Shelf Test

The shelf test offers you the option to evaluate your product and packaging in a realistic environment. After all, the point of sale – the consumer environment – is the place that determines the success or failure of your new product or packaging. To have any chance of influencing the decision to buy, your product or packaging must stand out from the crowd. The SPRINT shelf test guarantees direct feedback from your target group.

In a world full of choices, both on the supermarket shelf and online, the consumer’s attention span is very short. An attractive product, that stands out from the competition, will help consumers make their selection. Try our Shelf test and see straight away if you need to make any changes.

“Use a shelf test to measure the intention to buy”

The shelf test: how it works

A shelf test is divided into 3 phases: in phase one, the respondent is shown a shelf with the product, for a first impression. In phase two, the product design is evaluated for intention to buy, brand fit and distinctiveness, including heatmap. In phase three, respondents select their favourite design and point out any strengths or weaknesses.

Shelf test with eye tracking

Shelf testing delivers the following insights

A shelf test informs you how consumers perceive and experience your new product or packaging. You gain an insight into the intention to buy and whether your product elicits a brand recognition response. The test outcome clearly reveals areas for improvement, and provides answers among others to the following questions:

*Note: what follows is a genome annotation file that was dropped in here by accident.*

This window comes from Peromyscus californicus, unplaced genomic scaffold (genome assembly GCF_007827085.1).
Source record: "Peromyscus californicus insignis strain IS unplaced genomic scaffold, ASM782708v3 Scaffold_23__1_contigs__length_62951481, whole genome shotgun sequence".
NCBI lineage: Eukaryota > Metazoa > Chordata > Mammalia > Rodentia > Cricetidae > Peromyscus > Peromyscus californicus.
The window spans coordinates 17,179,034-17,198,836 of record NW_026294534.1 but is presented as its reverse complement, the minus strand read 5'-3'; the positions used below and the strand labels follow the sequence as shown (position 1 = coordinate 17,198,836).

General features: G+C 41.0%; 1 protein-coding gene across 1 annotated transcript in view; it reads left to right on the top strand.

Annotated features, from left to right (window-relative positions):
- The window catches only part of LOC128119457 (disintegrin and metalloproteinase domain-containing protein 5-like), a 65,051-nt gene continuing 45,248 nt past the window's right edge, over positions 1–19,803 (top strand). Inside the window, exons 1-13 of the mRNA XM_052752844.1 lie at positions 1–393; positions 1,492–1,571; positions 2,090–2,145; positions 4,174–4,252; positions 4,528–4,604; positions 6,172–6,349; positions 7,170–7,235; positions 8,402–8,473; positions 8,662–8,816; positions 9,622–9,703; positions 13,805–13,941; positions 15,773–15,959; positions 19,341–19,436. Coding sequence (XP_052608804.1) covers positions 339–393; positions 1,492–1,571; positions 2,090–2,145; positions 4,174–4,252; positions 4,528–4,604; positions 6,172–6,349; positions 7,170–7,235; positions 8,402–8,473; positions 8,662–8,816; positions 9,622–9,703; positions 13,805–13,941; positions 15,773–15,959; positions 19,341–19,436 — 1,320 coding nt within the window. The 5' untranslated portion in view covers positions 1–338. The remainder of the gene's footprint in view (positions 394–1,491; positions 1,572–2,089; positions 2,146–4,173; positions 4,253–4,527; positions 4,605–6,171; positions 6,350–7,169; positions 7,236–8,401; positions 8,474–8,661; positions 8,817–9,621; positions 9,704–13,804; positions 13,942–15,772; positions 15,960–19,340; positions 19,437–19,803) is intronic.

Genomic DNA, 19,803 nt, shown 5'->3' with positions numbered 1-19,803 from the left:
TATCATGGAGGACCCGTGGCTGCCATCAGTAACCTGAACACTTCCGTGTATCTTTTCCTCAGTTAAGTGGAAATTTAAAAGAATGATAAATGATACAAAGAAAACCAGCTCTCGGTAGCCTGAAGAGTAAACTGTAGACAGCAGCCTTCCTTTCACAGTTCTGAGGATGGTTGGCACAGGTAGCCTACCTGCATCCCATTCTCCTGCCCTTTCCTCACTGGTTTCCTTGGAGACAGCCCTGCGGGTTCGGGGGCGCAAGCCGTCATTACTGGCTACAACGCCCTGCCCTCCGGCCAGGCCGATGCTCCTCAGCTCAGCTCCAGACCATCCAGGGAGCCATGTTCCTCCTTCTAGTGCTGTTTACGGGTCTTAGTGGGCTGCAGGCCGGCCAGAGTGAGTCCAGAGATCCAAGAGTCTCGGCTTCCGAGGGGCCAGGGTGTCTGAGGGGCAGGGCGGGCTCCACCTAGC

• How does your target group perceive and experience you new product?
  • How does your brand score in comparison with the competition?
  • On what basis does your target group consider your brand?
  • What are the strengths and weaknesses?
  • What improvements can you make to boost the brand awareness?

Interested in a shelf test?


Danone shelf test: which
product sells best?

Danone was looking to place a new food product on the market and carried out a shelf survey using the SPRINT application. A selected target group was shown a series of different supermarket shelves containing comparable products and was asked to say which product they would purchase. This survey helped Danone decide whether the target group was interested in its new product.

Danone’s proposed new product comes in six different varieties. They requested us to find out whether or not consumers would be interested in the new product and, if so, which product variety the consumers preferred the most.